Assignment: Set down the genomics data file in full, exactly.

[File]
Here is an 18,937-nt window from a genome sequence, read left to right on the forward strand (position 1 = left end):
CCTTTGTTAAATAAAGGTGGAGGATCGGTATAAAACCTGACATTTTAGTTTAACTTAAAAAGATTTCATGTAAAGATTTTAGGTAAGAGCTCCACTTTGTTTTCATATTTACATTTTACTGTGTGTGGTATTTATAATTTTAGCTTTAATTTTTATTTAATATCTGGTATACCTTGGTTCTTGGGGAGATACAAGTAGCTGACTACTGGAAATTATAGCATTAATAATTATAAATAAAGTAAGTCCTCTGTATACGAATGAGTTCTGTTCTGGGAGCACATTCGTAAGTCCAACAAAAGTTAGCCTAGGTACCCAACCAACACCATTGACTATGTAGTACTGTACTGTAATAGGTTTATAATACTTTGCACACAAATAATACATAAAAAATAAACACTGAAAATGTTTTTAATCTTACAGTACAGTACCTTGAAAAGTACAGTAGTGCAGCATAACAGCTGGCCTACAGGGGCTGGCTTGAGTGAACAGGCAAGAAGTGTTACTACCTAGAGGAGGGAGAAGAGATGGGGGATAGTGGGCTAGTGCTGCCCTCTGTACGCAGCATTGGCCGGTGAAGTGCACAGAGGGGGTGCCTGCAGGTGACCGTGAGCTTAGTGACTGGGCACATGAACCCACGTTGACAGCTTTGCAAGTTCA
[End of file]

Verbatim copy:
Here is an 18,937-nt window from a genome sequence, read left to right on the forward strand (position 1 = left end):
CCTTTGTTAAATAAAGGTGGAGGATCGGTATAAAACCTGACATTTTAGTTTAACTTAAAAAGATTTCATGTAAAGATTTTAGGTAAGAGCTCCACTTTGTTTTCATATTTACATTTTACTGTGTGTGGTATTTATAATTTTAGCTTTAATTTTTATTTAATATCTGGTATACCTTGGTTCTTGGGGAGATACAAGTAGCTGACTACTGGAAATTATAGCATTAATAATTATAAATAAAGTAAGTCCTCTGTATACGAATGAGTTCTGTTCTGGGAGCACATTCGTAAGTCCAACAAAAGTTAGCCTAGGTACCCAACCAACACCATTGACTATGTAGTACTGTACTGTAATAGGTTTATAATACTTTGCACACAAATAATACATAAAAAATAAACACTGAAAATGTTTTTAATCTTACAGTACAGTACCTTGAAAAGTACAGTAGTGCAGCATAACAGCTGGCCTACAGGGGCTGGCTTGAGTGAACAGGCAAGAAGTGTTACTACCTAGAGGAGGGAGAAGAGATGGGGGATAGTGGGCTAGTGCTGCCCTCTGTACGCAGCATTGGCCGGTGAAGTGCACAGAGGGGGTGCCTGCAGGTGACCGTGAGCTTAGTGACTGGGCACATGAACCCACGTTGACAGCTTTGCAAGTTCA